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Gold Standard Recipe Calculation: why you should go the extra mile

"The effects of cooking go beyond taste and visuals - significant changes in both macro- and micro-nutrient composition are usually witnessed also."
23rd Sep 2021

Nutritics is currently the only organisation in the world to have been awarded the Gold Standard Recipe Calculation Accreditation by the European Food Information Resource (EuroFIR).


This accreditation endorses the accuracy of our labels, which are developed from recipes that use best practice and industry standard data to automate expected changes to nutrients from weight changes and nutrient losses during preparation and exposure to heat.


Factors that alter nutrient content during preparation:

  • Weight change during preparation (Yield factors)

  • Losses of nutrients during preparation (Retention factors)


How do I account for water loss?

Weight changes caused by moisture loss are applied on the total recipe level in the modifiers box of the recipe workspace. Nutritional information, calories, allergens, costings and claims are generated in real time as you add foods to your recipe.


It is always best to obtain an accurate recipe yield by weighing the final recipe after cooking, however, this is not always practical. In situations where weighing isn’t feasible, Nutritics has you covered! We provide estimates of weight change factors that can be used, when actually weighing the exact weight change isn't feasible. Weight change is particularly important with dishes like rice or pasta which can have significant differences between dry and cooked weights due to water absorption. You can find more information on weight change factors here.


How do I account for nutrient loss?

Losses of nutrients during preparation are accounted for at the individual ingredient level by applying cooking methods to each ingredient within a recipe. Accurate indication of micronutrient composition can be of particular importance to clinical patients who need to closely monitor consumption of nutrients such as vitamin B12 or vitamin C.  Inaccuracy can be avoided by adding raw ingredients to a recipe and selecting the correct cooking method from the dropdown, as shown in the below picture.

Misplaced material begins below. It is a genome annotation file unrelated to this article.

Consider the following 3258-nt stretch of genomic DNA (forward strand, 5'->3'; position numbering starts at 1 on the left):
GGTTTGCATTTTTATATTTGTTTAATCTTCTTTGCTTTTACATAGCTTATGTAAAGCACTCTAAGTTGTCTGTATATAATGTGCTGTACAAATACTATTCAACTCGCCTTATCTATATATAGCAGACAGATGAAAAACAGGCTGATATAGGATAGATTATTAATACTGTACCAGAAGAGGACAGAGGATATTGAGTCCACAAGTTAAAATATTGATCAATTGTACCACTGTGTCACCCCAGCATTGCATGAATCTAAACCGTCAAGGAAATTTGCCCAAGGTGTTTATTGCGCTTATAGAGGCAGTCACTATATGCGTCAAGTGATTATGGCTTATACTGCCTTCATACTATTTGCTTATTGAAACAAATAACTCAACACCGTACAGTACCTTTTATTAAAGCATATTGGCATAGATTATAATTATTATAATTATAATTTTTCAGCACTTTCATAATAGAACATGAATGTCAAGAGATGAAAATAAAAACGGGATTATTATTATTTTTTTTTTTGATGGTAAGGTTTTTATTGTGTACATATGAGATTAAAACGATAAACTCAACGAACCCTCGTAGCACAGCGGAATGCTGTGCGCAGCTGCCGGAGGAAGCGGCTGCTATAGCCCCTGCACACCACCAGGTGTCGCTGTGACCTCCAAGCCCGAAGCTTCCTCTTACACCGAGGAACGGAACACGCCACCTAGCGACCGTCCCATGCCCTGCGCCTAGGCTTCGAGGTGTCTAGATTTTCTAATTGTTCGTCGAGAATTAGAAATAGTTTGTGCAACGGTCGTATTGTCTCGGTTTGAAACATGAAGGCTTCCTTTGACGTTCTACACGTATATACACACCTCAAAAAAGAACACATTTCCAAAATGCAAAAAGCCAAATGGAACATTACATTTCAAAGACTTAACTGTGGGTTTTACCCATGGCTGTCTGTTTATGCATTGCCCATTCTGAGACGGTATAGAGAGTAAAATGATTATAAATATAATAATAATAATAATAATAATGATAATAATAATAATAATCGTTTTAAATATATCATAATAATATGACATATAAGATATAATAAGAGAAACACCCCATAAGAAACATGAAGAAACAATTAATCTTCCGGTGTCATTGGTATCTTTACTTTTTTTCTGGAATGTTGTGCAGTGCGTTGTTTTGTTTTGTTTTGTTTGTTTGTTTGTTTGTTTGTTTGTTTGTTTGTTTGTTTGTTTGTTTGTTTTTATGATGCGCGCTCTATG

Gold standard recipe calculation in practice; does it really make a difference?

In a recent evaluation by Nutritics, the nutritional outcome of recipes were compared using both our weight change factors and cooking methods and without. Significant differences were seen between the recipes with respect to their calorie values and portion weights. As seen below, a pizza created following our best practice recipe creation procedure had 40 calories more than the same recipe that was created without any cooking methods or weight change factors applied (266 kcal versus 226 kcal). This discrepancy can be accounted for mainly by water loss and would represent significant inaccuracy in food labelling if left unattended to. Other industry standard software may not take into account nutritional changes during cooking, fat & salt absorption and weight change needed to create accurate labels for your products.














When a standard recipe for fish and chips was analysed a difference of more than 50 grams (263 grams vs 329 grams) was detected between the gold standard recipe and the unadjusted recipe.















In short, the effects of cooking go beyond taste and visuals - significant changes in both macro- and micro-nutrient composition are usually witnessed also. Accounting for water and nutrient loss is imperative to a robust recipe calculation protocol. Nutritics produces the most accurate nutrition labels possible for your products, through its gold standard recipe calculation.


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nutrition